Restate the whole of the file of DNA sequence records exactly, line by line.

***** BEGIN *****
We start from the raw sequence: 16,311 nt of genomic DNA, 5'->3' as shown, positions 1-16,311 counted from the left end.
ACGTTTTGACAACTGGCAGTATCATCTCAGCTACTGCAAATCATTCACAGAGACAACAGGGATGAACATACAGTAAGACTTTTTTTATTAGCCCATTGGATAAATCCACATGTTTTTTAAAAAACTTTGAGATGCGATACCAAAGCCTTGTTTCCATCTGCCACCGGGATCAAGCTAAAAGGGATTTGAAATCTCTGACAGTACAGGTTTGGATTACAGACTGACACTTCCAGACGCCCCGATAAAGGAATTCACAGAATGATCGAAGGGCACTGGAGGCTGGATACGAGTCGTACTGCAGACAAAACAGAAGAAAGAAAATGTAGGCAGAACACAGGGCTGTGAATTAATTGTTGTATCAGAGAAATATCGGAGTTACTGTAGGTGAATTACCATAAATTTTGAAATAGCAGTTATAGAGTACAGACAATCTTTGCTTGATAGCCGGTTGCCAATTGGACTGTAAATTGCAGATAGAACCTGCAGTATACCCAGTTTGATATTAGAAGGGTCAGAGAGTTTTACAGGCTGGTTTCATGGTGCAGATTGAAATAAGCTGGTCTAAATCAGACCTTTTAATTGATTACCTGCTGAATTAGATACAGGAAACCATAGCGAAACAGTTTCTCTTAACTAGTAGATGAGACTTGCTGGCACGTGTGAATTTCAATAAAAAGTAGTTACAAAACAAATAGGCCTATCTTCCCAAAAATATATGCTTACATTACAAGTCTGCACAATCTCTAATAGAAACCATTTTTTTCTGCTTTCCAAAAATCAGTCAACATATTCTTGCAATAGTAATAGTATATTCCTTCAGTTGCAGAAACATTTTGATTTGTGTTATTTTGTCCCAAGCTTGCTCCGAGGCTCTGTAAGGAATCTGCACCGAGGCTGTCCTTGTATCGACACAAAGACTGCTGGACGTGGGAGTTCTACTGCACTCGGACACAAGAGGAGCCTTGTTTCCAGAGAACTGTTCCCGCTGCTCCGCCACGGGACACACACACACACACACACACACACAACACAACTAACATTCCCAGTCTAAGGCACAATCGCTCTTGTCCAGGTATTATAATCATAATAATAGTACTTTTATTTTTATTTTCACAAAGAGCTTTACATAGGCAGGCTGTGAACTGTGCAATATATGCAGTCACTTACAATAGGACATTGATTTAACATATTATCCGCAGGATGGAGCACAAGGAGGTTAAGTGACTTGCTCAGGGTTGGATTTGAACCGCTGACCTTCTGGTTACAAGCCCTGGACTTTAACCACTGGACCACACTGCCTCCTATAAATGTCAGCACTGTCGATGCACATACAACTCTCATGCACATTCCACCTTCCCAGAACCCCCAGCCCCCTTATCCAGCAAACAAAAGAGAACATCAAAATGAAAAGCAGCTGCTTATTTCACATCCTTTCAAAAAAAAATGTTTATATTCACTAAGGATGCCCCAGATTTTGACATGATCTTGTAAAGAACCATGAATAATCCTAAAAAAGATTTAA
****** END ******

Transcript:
We start from the raw sequence: 16,311 nt of genomic DNA, 5'->3' as shown, positions 1-16,311 counted from the left end.
ACGTTTTGACAACTGGCAGTATCATCTCAGCTACTGCAAATCATTCACAGAGACAACAGGGATGAACATACAGTAAGACTTTTTTTATTAGCCCATTGGATAAATCCACATGTTTTTTAAAAAACTTTGAGATGCGATACCAAAGCCTTGTTTCCATCTGCCACCGGGATCAAGCTAAAAGGGATTTGAAATCTCTGACAGTACAGGTTTGGATTACAGACTGACACTTCCAGACGCCCCGATAAAGGAATTCACAGAATGATCGAAGGGCACTGGAGGCTGGATACGAGTCGTACTGCAGACAAAACAGAAGAAAGAAAATGTAGGCAGAACACAGGGCTGTGAATTAATTGTTGTATCAGAGAAATATCGGAGTTACTGTAGGTGAATTACCATAAATTTTGAAATAGCAGTTATAGAGTACAGACAATCTTTGCTTGATAGCCGGTTGCCAATTGGACTGTAAATTGCAGATAGAACCTGCAGTATACCCAGTTTGATATTAGAAGGGTCAGAGAGTTTTACAGGCTGGTTTCATGGTGCAGATTGAAATAAGCTGGTCTAAATCAGACCTTTTAATTGATTACCTGCTGAATTAGATACAGGAAACCATAGCGAAACAGTTTCTCTTAACTAGTAGATGAGACTTGCTGGCACGTGTGAATTTCAATAAAAAGTAGTTACAAAACAAATAGGCCTATCTTCCCAAAAATATATGCTTACATTACAAGTCTGCACAATCTCTAATAGAAACCATTTTTTTCTGCTTTCCAAAAATCAGTCAACATATTCTTGCAATAGTAATAGTATATTCCTTCAGTTGCAGAAACATTTTGATTTGTGTTATTTTGTCCCAAGCTTGCTCCGAGGCTCTGTAAGGAATCTGCACCGAGGCTGTCCTTGTATCGACACAAAGACTGCTGGACGTGGGAGTTCTACTGCACTCGGACACAAGAGGAGCCTTGTTTCCAGAGAACTGTTCCCGCTGCTCCGCCACGGGACACACACACACACACACACACACACAACACAACTAACATTCCCAGTCTAAGGCACAATCGCTCTTGTCCAGGTATTATAATCATAATAATAGTACTTTTATTTTTATTTTCACAAAGAGCTTTACATAGGCAGGCTGTGAACTGTGCAATATATGCAGTCACTTACAATAGGACATTGATTTAACATATTATCCGCAGGATGGAGCACAAGGAGGTTAAGTGACTTGCTCAGGGTTGGATTTGAACCGCTGACCTTCTGGTTACAAGCCCTGGACTTTAACCACTGGACCACACTGCCTCCTATAAATGTCAGCACTGTCGATGCACATACAACTCTCATGCACATTCCACCTTCCCAGAACCCCCAGCCCCCTTATCCAGCAAACAAAAGAGAACATCAAAATGAAAAGCAGCTGCTTATTTCACATCCTTTCAAAAAAAAATGTTTATATTCACTAAGGATGCCCCAGATTTTGACATGATCTTGTAAAGAACCATGAATAATCCTAAAAAAGATTTAA